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The Art of the Manager


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We've definitely discussed this before - but I think it needs repeating. What has happened to the lost art of the on-screen manager? Does it need a comeback? Which wrestlers could've benefitted from having a manager? And what are your best (and worst) memories of a manager? 

The reason for this is that I've been watching a lot of old 1992 WWF on Youtube. Although it was final moments of the peak period of wrestling managers, there were still a few about, albeit mainly terrible. One of the key storylines (ahem) of the year was old Papa Shango and his Voodoo bollocks. Despite being a bit crap, it still seemed to share the shit out of the youngsters watching. I was watching an interview old Paps did and it made me think that his entire spooky persona was blown when he started talking. He couldn't back up his character. I think he needed a manager to keep him mysterious. Hell, they stole the image from Baron Samedi from the Bond flick 'Live and Let Die' why not pair him with his own Dr Kananga like manager? 

Similarly when sexy Lexy rolled in in 1993, I think he needed a manager. It's a shame they couldn't bring in Harley Race to act as his manager as he had in WCW - I think it would've added a bot of gravitas to the heel Lex persona. 

I don't watch much of the modern product - but for those who do, do you think managers would add something? 

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33 minutes ago, The Reverend said:

Hell, they stole the image from Baron Samedi from the Bond flick 'Live and Let Die' why not pair him with his own Dr Kananga like manager?

I thought they just stole it from the general mythos of Baron Samedi/Papa Legba of the voodoo Loa. But you're right, he should have had a manager. He wasn't much of a talker.

I've never quite understood why they were so keen to do away with managers - they were around for a reason, and that reason didn't just suddenly disappear. There have always been wrestlers who needed someone good on the mike to get them over. 

Was watching some old clips of Bobby Heenan shoot interviews, and the guy is just superb for wit and sheer understanding of the business - not because "game recognise game" or anything, but because he lays it out to you so clearly, it just makes sense. Was he ever a booker?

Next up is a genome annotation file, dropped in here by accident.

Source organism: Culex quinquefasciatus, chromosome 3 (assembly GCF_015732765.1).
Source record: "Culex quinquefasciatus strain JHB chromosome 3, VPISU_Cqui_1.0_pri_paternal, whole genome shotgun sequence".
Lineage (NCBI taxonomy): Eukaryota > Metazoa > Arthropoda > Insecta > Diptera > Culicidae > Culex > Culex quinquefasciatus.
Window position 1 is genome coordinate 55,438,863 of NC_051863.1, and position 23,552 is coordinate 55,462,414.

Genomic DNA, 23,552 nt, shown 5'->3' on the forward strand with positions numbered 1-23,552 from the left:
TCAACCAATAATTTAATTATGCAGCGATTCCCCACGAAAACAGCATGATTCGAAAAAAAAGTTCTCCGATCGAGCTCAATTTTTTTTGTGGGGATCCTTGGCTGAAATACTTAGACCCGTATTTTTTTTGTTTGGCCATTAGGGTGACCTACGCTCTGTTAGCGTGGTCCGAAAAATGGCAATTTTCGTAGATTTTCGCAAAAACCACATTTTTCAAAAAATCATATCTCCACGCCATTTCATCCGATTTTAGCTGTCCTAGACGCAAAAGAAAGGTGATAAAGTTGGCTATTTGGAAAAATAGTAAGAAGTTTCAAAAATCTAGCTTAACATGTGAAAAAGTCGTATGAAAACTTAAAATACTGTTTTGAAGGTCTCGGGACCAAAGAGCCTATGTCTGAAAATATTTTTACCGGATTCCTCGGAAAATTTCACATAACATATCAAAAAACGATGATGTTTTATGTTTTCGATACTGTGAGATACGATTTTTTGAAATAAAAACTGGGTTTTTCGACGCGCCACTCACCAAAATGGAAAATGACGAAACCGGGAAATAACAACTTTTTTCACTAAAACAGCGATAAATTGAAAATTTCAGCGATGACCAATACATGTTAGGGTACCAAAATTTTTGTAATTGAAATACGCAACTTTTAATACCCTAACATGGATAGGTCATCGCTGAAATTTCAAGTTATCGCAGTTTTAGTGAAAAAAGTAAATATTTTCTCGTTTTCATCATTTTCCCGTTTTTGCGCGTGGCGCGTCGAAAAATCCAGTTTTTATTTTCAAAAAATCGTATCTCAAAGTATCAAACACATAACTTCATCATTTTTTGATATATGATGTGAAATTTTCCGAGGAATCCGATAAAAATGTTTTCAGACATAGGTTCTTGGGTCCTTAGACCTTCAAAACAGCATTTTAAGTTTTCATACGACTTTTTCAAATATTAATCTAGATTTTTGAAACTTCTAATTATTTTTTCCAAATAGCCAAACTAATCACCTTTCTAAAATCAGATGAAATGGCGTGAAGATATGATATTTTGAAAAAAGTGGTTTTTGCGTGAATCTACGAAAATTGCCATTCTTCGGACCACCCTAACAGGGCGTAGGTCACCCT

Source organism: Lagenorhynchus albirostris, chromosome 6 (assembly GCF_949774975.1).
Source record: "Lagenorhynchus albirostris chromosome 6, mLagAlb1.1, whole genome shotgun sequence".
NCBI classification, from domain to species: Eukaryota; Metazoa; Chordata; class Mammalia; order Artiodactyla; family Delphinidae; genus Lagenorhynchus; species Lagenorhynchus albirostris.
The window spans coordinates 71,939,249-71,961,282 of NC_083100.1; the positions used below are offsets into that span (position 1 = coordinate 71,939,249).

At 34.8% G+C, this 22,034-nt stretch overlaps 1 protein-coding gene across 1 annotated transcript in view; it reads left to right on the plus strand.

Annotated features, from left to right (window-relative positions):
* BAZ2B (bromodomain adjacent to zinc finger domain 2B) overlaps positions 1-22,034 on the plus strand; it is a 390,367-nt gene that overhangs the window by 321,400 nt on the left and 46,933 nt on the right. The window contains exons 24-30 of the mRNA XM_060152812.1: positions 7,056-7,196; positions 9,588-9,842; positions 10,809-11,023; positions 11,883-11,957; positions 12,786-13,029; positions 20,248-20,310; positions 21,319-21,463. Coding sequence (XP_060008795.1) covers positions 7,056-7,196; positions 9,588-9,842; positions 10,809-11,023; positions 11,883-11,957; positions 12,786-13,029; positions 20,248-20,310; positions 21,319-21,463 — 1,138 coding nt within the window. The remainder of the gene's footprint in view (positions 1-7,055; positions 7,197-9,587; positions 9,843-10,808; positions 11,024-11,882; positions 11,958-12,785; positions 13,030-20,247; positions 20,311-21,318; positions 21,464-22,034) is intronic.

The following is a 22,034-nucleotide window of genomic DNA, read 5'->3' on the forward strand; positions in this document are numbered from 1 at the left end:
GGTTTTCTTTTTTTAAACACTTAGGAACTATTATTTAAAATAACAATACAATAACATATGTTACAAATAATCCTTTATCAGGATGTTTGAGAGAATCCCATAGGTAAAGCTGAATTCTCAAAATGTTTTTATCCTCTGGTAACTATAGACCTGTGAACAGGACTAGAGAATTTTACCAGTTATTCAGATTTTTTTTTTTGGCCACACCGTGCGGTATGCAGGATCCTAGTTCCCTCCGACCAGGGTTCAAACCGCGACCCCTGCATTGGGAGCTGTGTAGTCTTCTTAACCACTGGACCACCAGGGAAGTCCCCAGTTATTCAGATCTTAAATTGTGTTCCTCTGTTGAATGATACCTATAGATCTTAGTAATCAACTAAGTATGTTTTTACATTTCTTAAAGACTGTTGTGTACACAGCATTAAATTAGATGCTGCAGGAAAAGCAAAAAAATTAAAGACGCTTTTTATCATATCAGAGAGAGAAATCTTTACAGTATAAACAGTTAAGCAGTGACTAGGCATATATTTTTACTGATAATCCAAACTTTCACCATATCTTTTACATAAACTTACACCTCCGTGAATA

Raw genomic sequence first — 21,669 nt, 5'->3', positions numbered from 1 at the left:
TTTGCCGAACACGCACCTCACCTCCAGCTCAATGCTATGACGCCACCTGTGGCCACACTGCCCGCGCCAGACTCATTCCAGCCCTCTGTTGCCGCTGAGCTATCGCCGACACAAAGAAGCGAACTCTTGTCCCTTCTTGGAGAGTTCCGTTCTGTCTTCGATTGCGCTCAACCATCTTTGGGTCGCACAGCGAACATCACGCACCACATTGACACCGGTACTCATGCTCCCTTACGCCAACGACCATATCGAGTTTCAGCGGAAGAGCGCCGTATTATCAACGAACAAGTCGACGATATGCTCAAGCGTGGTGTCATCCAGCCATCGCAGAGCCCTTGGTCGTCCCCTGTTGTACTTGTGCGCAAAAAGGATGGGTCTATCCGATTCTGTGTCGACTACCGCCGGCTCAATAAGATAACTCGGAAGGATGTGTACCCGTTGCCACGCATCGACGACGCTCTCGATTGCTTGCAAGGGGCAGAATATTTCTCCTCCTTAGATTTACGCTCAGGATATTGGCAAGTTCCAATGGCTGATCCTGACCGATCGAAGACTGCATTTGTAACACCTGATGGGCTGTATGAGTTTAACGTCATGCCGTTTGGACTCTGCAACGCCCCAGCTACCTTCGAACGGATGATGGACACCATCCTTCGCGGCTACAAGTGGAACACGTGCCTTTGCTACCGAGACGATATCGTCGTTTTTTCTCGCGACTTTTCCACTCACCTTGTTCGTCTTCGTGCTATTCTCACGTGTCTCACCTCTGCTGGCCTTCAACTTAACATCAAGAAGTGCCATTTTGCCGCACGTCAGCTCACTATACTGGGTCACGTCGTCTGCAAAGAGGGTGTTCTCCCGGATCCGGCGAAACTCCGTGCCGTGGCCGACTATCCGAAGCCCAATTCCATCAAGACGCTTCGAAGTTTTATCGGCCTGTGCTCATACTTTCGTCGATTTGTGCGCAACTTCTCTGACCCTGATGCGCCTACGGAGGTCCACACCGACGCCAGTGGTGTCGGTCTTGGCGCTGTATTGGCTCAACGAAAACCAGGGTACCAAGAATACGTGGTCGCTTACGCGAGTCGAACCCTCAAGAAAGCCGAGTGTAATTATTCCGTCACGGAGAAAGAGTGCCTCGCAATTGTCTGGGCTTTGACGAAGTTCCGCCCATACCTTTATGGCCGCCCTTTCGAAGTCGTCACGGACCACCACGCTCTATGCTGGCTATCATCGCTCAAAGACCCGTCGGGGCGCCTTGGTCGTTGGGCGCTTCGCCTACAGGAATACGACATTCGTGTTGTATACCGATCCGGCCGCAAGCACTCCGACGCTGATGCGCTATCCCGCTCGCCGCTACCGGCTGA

Cornette was also a tremendous manager, even better as a chickenshit than Heenan, who had some heft to him and looked like he could handle himself a bit, whereas Cornette was exactly the kind of skinny runt who looked like he made friends with the bullies in the playground to hide behind when he pissed people off.

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48 minutes ago, The Reverend said:

What has happened to the lost art of the on-screen manager? Does it need a comeback?

You could argue that it has comeback. Paul Heyman, Don Callis, Taz and Prince Nana being recent examples of the modern day manager working effectively.

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9 minutes ago, Carbomb said:

I've never quite understood why they were so keen to do away with managers - they were around for a reason, and that reason didn't just suddenly disappear. There have always been wrestlers who needed someone good on the mike to get them over. 

Probably similar to why Vince hated tag teams - "why would I pay twice as much for a match." Paying a manager was an expense he probably felt he could do without during the mid 90s downturn. Anyone that kept a managing job around this time had other functions - Cornette was involved in writing/booking, and the shift to sexy valets was because whatever you paid Sunny, Sable or Marlena to be ringside with their wrestlers, you could hope to recoup in Raw Magazine sales, videos and merch. Only now do I recoil at the fact you could buy a Sunny beach towel, and what many of them probably ended up used for. Then you had Lita, Trish etc who you could pay to manage and wrestle, two gigs for only one cheque. Even today, Heyman is probably creative first and on-screen manager/mouthpiece second.

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That makes depressing sense, I guess. Still, they didn't have many during the post-wCw years. I actually can't think of that many who would've been just managers at one point and nothing else from 2001-2024. Runjin Singh comes to mind, but I don't know if he wrestled. Ricardo Rodriguez was ace, but I think he ended up wrestling as well.

One manager whose run did not last long enough for my liking was Don West. As Amazing Red's "sports agent", he made Red the most interesting he's ever been, for me. Plus it's rare to see a face manager, and even rarer to see a good one.